It will thus be appreciated that, where the apparatus 10 moves across terrain which is such as to prevent the dibble 48 from fully entering the earth, the sensing arm 24 and the digger arm 23 will not reach the mutual position shown in FIG. 1, and the seedling ejection will not take place.
It will be appreciated that conventional hydraulic circuitry may be provided such that, on terrain without any obstacles, the digger arm 23 could be raised and lowered in a regularly repeating cycle, and that under normal operation the packing arms 26 would move up and down in coordination with the digger arm 23 to pack earth around the sequentially planted seedlings. Whenever the dibble 48 meets some obstacle which prevents the full penetration of the dibble 48 into the earth, the seedling-ejection will not take place, nor will the packing arm 26 be actuated to bring the packing wheels 42 down into contact with the earth.
It will also be understood that it is possible to regulate the force with which the two hydraulic cylinders 34 and 28 function, and thereby to regulate the force with which the dibble 48 is driven into the ground and the force with which the packing wheels 42 bear against the earth.
It will also be understood that it is possible to provide for manual operation of the different hydraulic cylinders as an over-ride precaution against failure of the automatic equipment.
It will also be understood that, while the several arms 23, 24 and 26 are shown to be pivoted about the same axis 22, this construction is certainly not essential to the invention.
The apparatus 10 shown in FIG. 1 of the accompanying drawings also illustrates a chain-drag clearing means 126 which includes a plurality of link members 128 (only two shown in complete outline), and a rotating arm member 130 which is capable of rotating about the point 132 in the clockwise direction, and thereby lifting the chain clear of the ground. The purpose of the clearing means 126 is to scrape light debris, slash and surface obstructions away from the path of the dibble 48.
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|US534426 *||Jul 24, 1894||Feb 19, 1895||cooper|
|US1044304 *||Apr 14, 1910||Nov 12, 1912||Arent Christopher Urdahl||Tobacco self-transplanter.|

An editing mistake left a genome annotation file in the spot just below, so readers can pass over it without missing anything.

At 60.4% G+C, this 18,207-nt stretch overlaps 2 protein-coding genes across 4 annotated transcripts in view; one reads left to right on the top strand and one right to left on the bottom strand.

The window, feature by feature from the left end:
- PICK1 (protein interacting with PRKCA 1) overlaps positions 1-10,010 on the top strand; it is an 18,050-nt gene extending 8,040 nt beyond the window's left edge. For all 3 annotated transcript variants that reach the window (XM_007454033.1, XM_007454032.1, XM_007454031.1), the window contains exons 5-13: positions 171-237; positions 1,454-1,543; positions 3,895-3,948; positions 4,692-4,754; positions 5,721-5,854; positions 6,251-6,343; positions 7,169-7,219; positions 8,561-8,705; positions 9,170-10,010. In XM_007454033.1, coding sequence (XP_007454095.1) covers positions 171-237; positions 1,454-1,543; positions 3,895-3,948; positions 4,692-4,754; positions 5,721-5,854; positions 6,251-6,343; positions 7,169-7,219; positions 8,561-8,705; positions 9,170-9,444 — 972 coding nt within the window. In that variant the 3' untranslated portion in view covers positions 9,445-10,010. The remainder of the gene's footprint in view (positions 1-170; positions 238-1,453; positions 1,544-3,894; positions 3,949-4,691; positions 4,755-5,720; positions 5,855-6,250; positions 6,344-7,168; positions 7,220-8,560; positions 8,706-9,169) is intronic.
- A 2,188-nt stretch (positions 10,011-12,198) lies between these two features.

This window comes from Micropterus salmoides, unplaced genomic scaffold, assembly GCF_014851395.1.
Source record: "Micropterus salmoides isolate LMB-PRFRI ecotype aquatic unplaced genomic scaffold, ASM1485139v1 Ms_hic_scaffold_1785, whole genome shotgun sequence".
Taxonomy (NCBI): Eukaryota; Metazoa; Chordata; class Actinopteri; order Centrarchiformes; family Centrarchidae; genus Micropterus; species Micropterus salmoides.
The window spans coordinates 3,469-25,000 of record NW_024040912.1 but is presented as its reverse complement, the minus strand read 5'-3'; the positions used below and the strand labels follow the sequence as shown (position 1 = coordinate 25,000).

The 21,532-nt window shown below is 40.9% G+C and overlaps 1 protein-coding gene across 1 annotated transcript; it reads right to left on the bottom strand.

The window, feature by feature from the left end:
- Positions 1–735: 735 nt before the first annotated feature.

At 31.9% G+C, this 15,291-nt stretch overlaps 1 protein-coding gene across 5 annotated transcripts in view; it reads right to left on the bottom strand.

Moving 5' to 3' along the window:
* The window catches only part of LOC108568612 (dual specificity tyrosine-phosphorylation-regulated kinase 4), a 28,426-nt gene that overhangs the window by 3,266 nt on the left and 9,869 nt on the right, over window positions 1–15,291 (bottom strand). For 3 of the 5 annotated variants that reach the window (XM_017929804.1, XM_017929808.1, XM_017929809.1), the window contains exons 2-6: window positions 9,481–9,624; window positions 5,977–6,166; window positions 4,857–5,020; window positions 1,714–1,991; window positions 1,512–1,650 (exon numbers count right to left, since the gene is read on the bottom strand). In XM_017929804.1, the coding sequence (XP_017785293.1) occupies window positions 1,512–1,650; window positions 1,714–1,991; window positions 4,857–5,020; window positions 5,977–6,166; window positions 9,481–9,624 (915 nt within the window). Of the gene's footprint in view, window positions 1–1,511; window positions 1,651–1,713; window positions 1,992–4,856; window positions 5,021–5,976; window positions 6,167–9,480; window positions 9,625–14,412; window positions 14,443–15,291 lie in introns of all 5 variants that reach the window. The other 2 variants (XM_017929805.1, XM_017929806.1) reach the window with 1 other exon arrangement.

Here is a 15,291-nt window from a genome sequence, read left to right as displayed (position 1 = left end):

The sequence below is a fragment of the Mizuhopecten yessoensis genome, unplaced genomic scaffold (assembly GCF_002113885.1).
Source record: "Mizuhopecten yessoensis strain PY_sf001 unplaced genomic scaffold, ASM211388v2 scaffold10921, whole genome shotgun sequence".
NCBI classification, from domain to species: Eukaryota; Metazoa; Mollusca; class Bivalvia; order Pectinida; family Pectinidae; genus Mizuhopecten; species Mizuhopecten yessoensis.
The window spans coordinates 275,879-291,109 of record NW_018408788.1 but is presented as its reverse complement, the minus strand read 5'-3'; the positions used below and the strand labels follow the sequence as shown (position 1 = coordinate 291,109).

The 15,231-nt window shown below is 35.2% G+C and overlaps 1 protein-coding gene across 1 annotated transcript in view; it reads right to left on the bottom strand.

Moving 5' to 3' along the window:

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|Citing Patent||Filing date||Publication date||Applicant||Title|
|US4069774 *||Jun 17, 1976||Jan 24, 1978||Mo Och Domsjo Aktiebolag||Digging and planting machine having plural surface detecting and signalling means|
|US4112857 *||Oct 21, 1976||Sep 12, 1978||Marden Manufacturing Company, Inc.||Spot planter|
|US4177743 *||Mar 20, 1978||Dec 11, 1979||Webster Herschel L||Seedling transplanter|
|US4273056 *||May 18, 1979||Jun 16, 1981||Mo Och Domsjo Aktiebolag||Digging and planting machine|
|US4342270 *||May 18, 1981||Aug 3, 1982||Mo Och Domsjo Aktiebolag||Digging and planting machine|
|US4364316 *||Jun 1, 1981||Dec 21, 1982||Timberland Equipment Limited||Apparatus for planting seedlings|
|US4438710 *||Mar 24, 1982||Mar 27, 1984||Timberland Equipment Limited||Seedling planter|
|US4660479 *||Jan 28, 1986||Apr 28, 1987||Crisio Jr Raymond A||Tree planting machine|
|US5024172 *||May 7, 1990||Jun 18, 1991||J.E. Love Company||Plant seedling holding and dispensing mechanism|
|US5031550 *||Oct 4, 1989||Jul 16, 1991||J. E. Love Company||Tree seedling planting implement|
|US5148873 *||Mar 4, 1991||Sep 22, 1992||Gar-Bar Corporation||Row follower|
|US5277138 *||Nov 28, 1990||Jan 11, 1994||Wilstrand Svets & Mek, Ab||Apparatus for the planting of cuttings|
|U.S. Classification||111/109, 111/103, 172/5|
|Cooperative Classification||A01C11/02, A01C11/006|
|European Classification||A01C11/02, A01C11/00C|
|Feb 23, 1981||AS||Assignment|
Owner name: HER MAJESTY THE QUEEN IN RIGHT OF ONTARIO, AS REPR
Free format text: ASSIGNMENT OF ASSIGNORS INTEREST.;ASSIGNORS:BRADLEY, EDMUND;MARDEN MANUFACTURING COMPANY, INC.;REEL/FRAME:003829/0649
Effective date: 19770224